Exploration of safety climate in Nigeria: a study of organizations in Onne oil and gas free zone

Ukpong-Udo, Emmanuel Effiong (2022) Exploration of safety climate in Nigeria: a study of organizations in Onne oil and gas free zone. Masters thesis, Middlesex University. [Thesis]

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Background: In Nigeria, issues of occupational safety and health (OSH) practice are still in early infancy and hence, apparently poor OSH behaviours are common coupled with an underlying varying safety climate. Work-related accidents and death rate in Nigeria are reported to be among the highest in the world, with Onne Oil and Gas Free Zone (OGFZ)hosting most of the organizations with high-risk operations. This critical safety climate is affected by a range of internal and external factors. This study seeks to understand the nature of the safety climate, within the Nigerian context, through an exploration of the Onne Oil and Gas Free Zone, which is the largest conglomerate of multinational companies in Nigeria and a host to 170 oil and gas companies together with construction companies. The nature of work within this site is recognised as being high-risk and therefore the underlying safety climate has increased criticality. More so, there is no known safety climate study on the organisations, thus the study would help close the gap of limited or lack of data on workplace safety, and guide safety policy decisions which are needful and vital for building a good safety climate profile for organizations in the OGFZ, and other organisations in Nigeria.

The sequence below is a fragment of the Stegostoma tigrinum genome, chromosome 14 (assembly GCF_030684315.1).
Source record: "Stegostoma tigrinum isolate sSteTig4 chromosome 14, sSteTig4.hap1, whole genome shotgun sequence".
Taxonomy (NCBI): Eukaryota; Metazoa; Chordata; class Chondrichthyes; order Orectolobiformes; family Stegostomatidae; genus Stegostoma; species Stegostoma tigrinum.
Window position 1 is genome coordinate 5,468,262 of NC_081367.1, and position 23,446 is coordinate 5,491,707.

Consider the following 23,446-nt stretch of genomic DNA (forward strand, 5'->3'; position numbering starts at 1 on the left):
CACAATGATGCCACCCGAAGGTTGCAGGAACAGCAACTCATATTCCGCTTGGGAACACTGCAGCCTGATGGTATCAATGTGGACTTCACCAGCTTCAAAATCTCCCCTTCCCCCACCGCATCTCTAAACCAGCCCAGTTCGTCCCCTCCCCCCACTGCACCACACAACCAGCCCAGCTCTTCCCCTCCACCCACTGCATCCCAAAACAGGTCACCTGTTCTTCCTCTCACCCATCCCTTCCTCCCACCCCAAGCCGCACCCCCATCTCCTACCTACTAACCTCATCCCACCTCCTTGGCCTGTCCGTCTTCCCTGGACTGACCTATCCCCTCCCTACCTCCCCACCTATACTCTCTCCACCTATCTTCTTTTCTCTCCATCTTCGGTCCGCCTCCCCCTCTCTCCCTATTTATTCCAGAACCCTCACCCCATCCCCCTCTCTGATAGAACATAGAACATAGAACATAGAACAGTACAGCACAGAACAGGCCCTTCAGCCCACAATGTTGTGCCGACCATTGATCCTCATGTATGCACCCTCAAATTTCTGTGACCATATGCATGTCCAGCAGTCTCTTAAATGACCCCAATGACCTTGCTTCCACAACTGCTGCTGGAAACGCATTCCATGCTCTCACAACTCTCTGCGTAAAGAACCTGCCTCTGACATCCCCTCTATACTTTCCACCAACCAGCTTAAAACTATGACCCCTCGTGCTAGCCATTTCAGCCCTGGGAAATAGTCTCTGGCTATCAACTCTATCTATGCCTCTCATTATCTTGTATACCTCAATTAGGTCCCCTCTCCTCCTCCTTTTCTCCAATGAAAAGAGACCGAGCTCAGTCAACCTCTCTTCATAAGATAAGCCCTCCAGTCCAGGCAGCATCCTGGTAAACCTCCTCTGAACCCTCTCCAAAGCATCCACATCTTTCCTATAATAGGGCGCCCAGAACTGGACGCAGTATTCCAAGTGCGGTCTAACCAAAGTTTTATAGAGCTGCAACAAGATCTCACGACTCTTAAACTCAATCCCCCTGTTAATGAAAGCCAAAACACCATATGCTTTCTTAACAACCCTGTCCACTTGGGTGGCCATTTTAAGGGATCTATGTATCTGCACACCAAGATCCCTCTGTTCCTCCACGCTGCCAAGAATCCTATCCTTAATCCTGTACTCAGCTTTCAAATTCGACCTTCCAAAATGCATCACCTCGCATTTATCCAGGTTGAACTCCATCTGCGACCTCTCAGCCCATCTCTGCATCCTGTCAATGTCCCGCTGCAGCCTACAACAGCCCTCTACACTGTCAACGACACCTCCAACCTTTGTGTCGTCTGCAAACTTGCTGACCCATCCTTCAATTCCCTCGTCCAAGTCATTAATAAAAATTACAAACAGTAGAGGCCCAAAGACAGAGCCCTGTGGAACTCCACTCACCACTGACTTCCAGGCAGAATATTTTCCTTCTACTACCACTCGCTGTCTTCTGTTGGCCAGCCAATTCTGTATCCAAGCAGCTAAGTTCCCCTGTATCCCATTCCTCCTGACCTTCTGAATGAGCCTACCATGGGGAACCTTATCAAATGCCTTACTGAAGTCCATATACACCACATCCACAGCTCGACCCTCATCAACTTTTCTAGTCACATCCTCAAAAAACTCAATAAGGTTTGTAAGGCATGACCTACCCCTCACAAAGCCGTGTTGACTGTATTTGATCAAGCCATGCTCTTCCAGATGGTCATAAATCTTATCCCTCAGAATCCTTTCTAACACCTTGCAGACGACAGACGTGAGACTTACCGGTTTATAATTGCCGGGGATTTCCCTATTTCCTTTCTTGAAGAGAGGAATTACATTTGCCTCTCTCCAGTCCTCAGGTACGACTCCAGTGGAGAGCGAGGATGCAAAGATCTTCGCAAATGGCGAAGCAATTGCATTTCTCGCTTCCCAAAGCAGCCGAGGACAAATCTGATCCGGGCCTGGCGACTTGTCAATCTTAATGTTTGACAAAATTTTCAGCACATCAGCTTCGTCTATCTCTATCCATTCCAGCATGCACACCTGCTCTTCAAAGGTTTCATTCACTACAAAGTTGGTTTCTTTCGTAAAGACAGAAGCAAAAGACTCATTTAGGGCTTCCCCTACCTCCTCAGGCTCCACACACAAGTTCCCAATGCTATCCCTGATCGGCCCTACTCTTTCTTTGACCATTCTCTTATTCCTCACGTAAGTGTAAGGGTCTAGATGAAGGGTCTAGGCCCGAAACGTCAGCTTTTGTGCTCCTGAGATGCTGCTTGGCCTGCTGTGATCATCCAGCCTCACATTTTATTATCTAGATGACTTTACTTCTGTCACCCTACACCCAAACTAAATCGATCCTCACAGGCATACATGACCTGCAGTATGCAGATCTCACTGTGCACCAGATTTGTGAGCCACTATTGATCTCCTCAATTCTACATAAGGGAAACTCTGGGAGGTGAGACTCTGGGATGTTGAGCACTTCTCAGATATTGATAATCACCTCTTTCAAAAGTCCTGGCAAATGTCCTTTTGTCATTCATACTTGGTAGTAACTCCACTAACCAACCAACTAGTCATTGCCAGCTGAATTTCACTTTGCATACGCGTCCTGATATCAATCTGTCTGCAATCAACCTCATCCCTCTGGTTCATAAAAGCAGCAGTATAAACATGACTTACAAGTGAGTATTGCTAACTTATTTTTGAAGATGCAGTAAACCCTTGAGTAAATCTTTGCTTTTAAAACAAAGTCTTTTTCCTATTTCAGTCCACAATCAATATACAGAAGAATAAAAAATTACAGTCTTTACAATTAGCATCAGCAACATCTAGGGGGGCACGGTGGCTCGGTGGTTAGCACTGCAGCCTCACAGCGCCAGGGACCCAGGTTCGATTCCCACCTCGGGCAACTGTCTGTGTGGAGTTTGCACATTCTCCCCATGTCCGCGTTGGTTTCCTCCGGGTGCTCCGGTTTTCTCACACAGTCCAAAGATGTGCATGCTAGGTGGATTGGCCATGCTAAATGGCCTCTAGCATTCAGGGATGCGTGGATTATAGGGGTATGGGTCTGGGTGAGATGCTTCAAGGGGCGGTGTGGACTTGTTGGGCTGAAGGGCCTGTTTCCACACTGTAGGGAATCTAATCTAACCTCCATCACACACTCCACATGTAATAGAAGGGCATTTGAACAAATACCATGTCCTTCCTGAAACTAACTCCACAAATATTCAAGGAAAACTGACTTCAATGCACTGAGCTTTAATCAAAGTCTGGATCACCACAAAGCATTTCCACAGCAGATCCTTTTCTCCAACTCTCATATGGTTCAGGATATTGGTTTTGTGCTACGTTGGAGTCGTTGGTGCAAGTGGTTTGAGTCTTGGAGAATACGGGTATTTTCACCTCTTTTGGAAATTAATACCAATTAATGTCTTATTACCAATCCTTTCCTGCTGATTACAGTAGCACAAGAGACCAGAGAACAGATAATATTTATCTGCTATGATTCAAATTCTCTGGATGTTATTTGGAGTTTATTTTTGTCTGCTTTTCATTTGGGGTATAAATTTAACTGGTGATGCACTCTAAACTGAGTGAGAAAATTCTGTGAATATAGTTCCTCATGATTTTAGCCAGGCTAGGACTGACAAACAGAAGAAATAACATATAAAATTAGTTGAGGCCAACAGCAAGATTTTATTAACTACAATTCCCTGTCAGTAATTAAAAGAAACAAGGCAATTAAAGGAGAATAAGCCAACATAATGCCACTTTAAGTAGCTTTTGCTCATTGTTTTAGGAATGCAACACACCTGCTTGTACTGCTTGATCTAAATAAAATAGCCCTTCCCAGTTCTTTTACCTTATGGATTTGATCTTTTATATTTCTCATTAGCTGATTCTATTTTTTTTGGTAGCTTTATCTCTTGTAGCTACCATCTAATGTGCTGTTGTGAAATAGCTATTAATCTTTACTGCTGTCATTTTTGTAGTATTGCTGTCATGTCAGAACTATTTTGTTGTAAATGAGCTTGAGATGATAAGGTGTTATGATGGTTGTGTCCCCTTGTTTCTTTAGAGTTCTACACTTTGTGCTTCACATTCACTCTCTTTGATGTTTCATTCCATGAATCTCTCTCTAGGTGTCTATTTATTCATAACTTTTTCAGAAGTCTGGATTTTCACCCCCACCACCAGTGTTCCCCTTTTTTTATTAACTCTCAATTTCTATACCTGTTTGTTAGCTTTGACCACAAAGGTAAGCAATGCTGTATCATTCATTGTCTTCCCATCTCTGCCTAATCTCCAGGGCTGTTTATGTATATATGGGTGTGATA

Aim: The study aimed to identify internal and external factors that influence the safety climate and in so doing explore the overarching climate of the OGFZ.

Methods: Organizations were selected from the 170 companies operating within the OGFZ based on past and current health, safety and environment(HSE) performance data; and were divided into 2 distinct groups of peak and low performing companies. The companies were identified using the OGFZ annual safety assessment reports. A qualitative methodology was employed involving focus group discussion and in-depth interview techniques with employees drawn from twelve (12) companies comprising six (6) good and six (6) poor safety performers. The qualitative data for the study, mainly data from focus group and interviews, were analysed using thematic analysis procedures. The thematic analysis involves identification of key concepts or themes, grouping or categorization of similar concepts or comments, and coding of identified themes or concepts. Data were analysed using NVivo software, which enabled coding of texts and identification of themes in the data from participants’ responses. Results of the thematic analysis are presented in tables and appendices showing identified themes and participant responses from which the themes emanate.